Federal Headquarters Costing More To Renovate Than Trump Tower Cost To Build

Chuck Ross Investigative Reporter
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A federal consumer protection agency is spending more money per square foot to renovate its Washington D.C. headquarters than it cost to build the Trump World Tower or Las Vegas’s Bellagio Hotel — and the project’s budget continues to grow.

That’s the House Financial Services Committee interpretation of a Federal Reserve’s Office of the Inspector General report that found that the cost to renovate the headquarters for the Consumer Financial Protection Bureau (CFPB) is now estimated to be $215.8 million.

That is a significant increase from 2010’s initial cost estimate of $55 million and double last year’s upwardly revised estimate of $95 million. Among the reasons for the increased project cost are the inclusion of an extra floor of office space and an upgrade in the project’s class from a B+ rating to an A rating.

Besides the escalating project costs, the inspector general noted that the CFPB’s documentation for the renovation project was incomplete.

“The CFPB did not follow all internal [Internal Review Board] guidance when completing the business case for the building renovation,” reads the report, which was provided to Rep. Patrick McHenry, chairman of the Financial Services Oversight and Investigations Subcommittee.

Because of that failure “a sound business case is not available to support the funding of the renovation,” the inspector general claimed.

The inspector general also reported that the CFPB was “unable to locate any documentation of the decision to fully renovate the building.”

The report notes that CFPB officials said that they did not submit all of the estimates because they considered it to be just a “formality” in the budget approval process.

For the House Financial Services Committee, the spiraling project cost is indicative of a larger problem at the CFPB, which was created in 2010 as part of the Dodd-Frank financial reform bill.

“When they passed the Dodd-Frank Act, Democrats in Congress and the White House made the CFPB unaccountable to taxpayers and to Congress,” said House Financial Services Committee chairman Jeb Hensarling in a statement following the inspector general’s report.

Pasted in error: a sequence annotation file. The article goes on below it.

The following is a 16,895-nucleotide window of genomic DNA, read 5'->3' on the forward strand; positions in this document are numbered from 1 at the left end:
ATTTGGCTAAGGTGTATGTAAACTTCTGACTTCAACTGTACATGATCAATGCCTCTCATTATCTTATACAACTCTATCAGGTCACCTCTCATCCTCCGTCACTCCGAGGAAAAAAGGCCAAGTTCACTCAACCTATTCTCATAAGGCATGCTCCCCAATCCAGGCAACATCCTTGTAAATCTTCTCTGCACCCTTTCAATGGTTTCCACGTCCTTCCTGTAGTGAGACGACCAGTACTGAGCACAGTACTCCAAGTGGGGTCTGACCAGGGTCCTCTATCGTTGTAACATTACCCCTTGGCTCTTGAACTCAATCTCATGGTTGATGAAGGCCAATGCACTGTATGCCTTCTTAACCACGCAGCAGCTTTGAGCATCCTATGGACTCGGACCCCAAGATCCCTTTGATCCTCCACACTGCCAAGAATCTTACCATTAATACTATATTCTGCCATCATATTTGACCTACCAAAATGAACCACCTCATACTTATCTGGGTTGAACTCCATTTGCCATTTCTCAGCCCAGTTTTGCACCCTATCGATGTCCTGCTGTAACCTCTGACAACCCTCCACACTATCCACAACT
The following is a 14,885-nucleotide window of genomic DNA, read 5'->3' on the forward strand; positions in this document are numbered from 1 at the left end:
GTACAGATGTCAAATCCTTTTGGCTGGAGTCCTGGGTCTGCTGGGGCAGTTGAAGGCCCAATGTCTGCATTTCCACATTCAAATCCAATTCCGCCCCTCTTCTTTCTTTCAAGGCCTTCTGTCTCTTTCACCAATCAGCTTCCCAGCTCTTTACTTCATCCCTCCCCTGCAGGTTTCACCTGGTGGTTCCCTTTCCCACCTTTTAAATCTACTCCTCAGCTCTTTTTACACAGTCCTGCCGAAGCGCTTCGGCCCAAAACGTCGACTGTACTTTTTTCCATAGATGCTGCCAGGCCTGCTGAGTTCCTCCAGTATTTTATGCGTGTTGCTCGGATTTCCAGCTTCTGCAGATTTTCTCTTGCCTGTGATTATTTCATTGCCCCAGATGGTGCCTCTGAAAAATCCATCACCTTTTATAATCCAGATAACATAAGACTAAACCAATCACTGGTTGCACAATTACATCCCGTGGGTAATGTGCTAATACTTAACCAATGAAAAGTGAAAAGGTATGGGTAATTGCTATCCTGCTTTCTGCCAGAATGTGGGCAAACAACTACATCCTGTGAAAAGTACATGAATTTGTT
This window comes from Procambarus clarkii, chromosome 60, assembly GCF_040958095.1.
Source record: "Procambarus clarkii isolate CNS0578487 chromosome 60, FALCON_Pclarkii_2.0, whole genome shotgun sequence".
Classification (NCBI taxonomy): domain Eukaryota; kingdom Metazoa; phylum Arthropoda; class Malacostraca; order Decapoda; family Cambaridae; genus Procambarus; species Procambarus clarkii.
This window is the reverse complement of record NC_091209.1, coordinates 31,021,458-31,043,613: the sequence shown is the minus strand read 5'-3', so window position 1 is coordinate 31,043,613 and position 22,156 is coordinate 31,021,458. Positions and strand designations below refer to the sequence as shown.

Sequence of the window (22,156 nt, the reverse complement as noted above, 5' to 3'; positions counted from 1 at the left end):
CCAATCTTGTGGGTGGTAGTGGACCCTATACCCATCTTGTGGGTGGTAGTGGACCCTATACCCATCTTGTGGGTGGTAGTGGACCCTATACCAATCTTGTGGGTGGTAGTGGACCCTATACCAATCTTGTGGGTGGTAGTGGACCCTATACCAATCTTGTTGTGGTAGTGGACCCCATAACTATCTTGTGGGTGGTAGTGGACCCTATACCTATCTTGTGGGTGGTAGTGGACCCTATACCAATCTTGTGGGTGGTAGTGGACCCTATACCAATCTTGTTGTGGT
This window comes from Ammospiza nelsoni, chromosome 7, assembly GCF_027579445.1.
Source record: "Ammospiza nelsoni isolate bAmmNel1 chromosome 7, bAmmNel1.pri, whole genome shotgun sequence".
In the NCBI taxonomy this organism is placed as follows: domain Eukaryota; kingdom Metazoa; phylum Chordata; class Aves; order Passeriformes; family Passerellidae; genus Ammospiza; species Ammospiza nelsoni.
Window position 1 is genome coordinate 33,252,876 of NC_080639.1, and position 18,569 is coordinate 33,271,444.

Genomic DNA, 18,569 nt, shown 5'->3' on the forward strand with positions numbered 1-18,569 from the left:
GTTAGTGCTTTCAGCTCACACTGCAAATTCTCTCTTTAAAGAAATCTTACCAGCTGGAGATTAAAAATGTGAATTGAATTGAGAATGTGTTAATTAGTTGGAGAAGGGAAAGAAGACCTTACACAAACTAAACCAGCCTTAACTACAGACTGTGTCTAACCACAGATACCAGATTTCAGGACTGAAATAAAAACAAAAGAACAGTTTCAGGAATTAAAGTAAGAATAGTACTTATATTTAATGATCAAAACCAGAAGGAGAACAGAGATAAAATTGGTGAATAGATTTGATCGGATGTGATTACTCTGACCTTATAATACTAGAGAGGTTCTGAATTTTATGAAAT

Since its creation, some lawmakers have complained the the CFPB has too little congressional oversight and too much leeway in investigating banks and other financial institutions for alleged unfair business practices.

“We’re seeing the results of this dangerous unaccountability today in a Washington bureaucracy that is running amok, spending as much as it wants on whatever it wants. It’s outrageous,” said Hensarling, a Republican.

The House committee has prodded the CFPB over why it is spending so much to renovate a building that it doesn’t even own. More, the building being renovated was appraised at only $153.7 million in 2011. The value of the building will likely increase though, as the CFPB’s project includes plans for a four-story glass staircase, a two-story waterfall and a sunken garden.

“The continuously growing price tag is a tremendous waste of funds and, amazingly, there is still no assurance the $216 million price tag won’t grow higher,” said McHenry in a statement.

The $590 per square foot to renovate the CFPB’s offices outpaces the $334 per square foot it cost to build the Trump World Tower in New York City or the $330 per square foot it cost to build the lavish Bellagio Hotel and Casino in Las Vegas, the House Financial Services Committee noted in its statement. The tallest building in the world, the Burj Khalifa in Dubai, cost $450 per square foot.

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